The Hutchison family were mentioned in the Ordnance Survey Memoirs in the Derriaghy area. James Hutchison owned one of two spade factories in the area. It occupied the site of a former flax mill from 1818. The large hammer, bellows and grinding stone, necessary in the spade making process, were powered by a water wheel 14 feet in diameter. It was reported that an average of 400 dozen spades and three tons of shovels were produced there. James Hutchison’s spade foundry is believed to have been situated in the vicinity of Church Green, Derriaghy. In July 1833 an advertisement was placed in the Belfast Newsletter by James Hutchison. At that time he was letting Derriaghy Church Green “situated off the Dublin Road.” It was claimed that there was a waterfall, good dam and a good head of water there with 3½ acres of land. The proprietor had spent a considerable amount of money on the concern and it was rendered fit for bleaching muslin. In October 1843 it was reported that James Hutchison was dangerously ill as a result of a fire at his premises at Derriaghy. He lost a number of buildings, three horses and a cow. In 1854 James Hutchison was offering to let out the spade mill. The advertisement stated that the mill formerly occupied a muslin bleach green. The Hutchison family continued their association with spade making in the area. John Hutchison inherited the spade factory, forge and associated property after the death of his father on 14th May 1878. In 1889 John Hutchison, Derriaghy Iron Works, Dunmurry advertised a position for a spade and shovel finisher. John himself passed away on 9th October 1916 at the age of 78 years and he was survived by his sisters Elizabeth Johnston and Mary Ann Hutchison. At the time of their deaths in 1929 and 1930 respectively they were residing at Derriaghy House. The Hutchison family are buried in the family plot at Derriaghy and their names are inscribed on a headstone erected on instructions left by John Hutchinson at the time of his death.
The Ordnance Survey Memoirs also refer to another spade foundry in the Derriaghy area called “The Forge Lodge Spade foundry” which was occupied by Murray Douglass. We learn that this foundry had two water wheels used for driving the large hammer and fan bellows. The foundry averaged from 500 to 600 dozen spades and 3 tons of shovels annually. Murray Douglass was said to have introduced fan bellows “superior to the common bellows” used in other forges. He also possessed a machine that rounded and fitted handles, turning out 30 dozen per day. The premises were initially occupied as a muslin bleach green and had been converted in 1819 by Samuel Johnston and Andrew Smyth. It is believed that three members of Samuel’s family were attending George and Samuel Bullick’s English and Mercantile School at High Street, Belfast in 1829. Samuel Johnston had been in partnership with John Potts at this period and their business premises were located at 28 North Street in Belfast. In August 1829 it was announced to the public that the partnership and dissolved and John Potts had taken his brother Robert into partnership. In October 1830 Samuel Johnston opened a warehouse at 76 Ann Street, Belfast for the sale of his own manufactured goods. They included spades, shovels, plough beams and cart axle-blocks. In 1831 it was reported that there were 400 dozen spades and 4 tons of shovels in his warehouse. At that time the machinery at his forge was capable of making 1200 dozen spades annually. The entrepreneurial Samuel Johnston was also selling oatmeal that had been freshly ground from his mill. Samuel Johnston and Andrew Smyth were believed to be in America at the time when the memoirs were compiled. That seems to be supported by the fact that Milltown Farm, formerly occupied by Samuel Johnston, containing about 8 acres and a spade mill, were up for sale in March 1835. Four years earlier he had been advertising the sale of Derriaghy Corn Mill and Iron works. The premises would eventually be purchased and in October 1835 year Murray Douglass announced that he had commenced in the manufacturing of spades and shovels at Derriaghy Mills. The finished products were being sold to the public and could be purchased at John and Robert Pott’s Iron Stores, 30 North Street, Belfast and also at Jefferson’s Hardware establishment in Lisburn. The Potts family had a long association with Dundrod Presbyterian and family memorials dedicated to the family can be found in the church and the adjacent graveyard.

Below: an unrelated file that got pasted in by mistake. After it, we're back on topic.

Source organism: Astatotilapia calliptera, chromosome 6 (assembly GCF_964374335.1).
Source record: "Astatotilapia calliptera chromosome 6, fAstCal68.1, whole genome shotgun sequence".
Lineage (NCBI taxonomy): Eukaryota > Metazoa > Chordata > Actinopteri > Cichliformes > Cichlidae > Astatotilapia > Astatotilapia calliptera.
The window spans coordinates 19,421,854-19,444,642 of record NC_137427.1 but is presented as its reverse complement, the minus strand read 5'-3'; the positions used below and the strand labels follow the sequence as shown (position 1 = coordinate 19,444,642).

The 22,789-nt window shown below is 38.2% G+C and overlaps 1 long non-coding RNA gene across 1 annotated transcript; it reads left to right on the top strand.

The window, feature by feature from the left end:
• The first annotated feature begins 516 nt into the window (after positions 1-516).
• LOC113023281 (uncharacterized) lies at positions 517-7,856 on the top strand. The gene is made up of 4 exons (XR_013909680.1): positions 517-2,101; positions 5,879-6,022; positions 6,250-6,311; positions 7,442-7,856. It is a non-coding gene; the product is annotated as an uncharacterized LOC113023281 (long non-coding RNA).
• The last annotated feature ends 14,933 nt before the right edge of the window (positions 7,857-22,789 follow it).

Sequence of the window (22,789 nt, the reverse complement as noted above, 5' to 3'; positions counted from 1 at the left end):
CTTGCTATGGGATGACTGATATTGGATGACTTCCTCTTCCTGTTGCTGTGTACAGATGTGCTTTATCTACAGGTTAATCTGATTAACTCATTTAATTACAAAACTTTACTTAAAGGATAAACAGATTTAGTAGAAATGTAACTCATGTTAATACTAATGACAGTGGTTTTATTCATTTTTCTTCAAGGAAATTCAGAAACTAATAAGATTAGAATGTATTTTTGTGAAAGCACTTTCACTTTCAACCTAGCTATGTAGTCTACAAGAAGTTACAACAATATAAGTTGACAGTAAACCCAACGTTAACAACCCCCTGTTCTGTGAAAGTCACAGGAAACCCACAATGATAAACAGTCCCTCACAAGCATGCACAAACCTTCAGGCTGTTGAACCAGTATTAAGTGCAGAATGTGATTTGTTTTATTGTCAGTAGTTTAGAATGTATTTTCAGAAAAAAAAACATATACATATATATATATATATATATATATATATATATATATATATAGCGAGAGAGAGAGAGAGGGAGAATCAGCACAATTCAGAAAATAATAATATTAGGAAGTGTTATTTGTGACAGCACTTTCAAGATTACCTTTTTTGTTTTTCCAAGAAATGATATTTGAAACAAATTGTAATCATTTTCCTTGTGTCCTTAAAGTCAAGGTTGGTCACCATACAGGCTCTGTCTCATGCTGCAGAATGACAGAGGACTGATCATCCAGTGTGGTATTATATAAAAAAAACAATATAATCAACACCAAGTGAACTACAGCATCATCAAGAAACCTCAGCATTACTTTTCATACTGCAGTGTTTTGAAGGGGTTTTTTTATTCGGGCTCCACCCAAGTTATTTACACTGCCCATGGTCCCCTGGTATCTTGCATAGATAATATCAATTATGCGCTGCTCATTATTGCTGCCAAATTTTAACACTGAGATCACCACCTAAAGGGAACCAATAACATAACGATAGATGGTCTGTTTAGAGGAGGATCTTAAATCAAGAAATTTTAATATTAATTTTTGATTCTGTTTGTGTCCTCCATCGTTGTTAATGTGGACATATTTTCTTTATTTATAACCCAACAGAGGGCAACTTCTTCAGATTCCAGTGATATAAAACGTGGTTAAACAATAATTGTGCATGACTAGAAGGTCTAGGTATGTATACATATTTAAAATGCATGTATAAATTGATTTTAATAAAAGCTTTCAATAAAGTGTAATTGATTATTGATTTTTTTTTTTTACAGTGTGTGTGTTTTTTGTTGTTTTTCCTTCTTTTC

An advertisement in the local press in January 1841 announced the sale of Murray Douglass’s spade manufactory and farm. According to the lease The Spade Mill Farm and associated premises for sale contained 7 acres, 3 roods and 12 perches of land. It was possible at that time for the premises to be disposed of in two separate lots. The advertisement referred to the fact that the mansion house on the farm was now occupied by the rector of Derriaghy the Rev. Thomas Thompson. The premises also contained four cabin houses for workmen. The Belfast Newsletter announced the death of the Rev. Thomas Thompson at 31 Northumberland Avenue, Kingstown (Dun Laoghaire) on the 28th February 1858.
Records show that by the mid 1920’s that the premises where the Hutchison family once had their spade making business were in ruins. Spade making at Derriaghy had been confined to the history books.
For further reading on spade making consult “Spade Making in Ireland” by Alan Gailey, published by The Ulster Folk and Transport Museum in 1982. The Coalisland Spade Mill is one of the properties that have been preserved and can be visited at The Ulster Folk and Transport Museum at Cultra, County Down. For further details on the opening times of Patterson’s Spade Mill, Templepatrick contact The National Trust or have a look at their website www.nationaltrust.org.uk.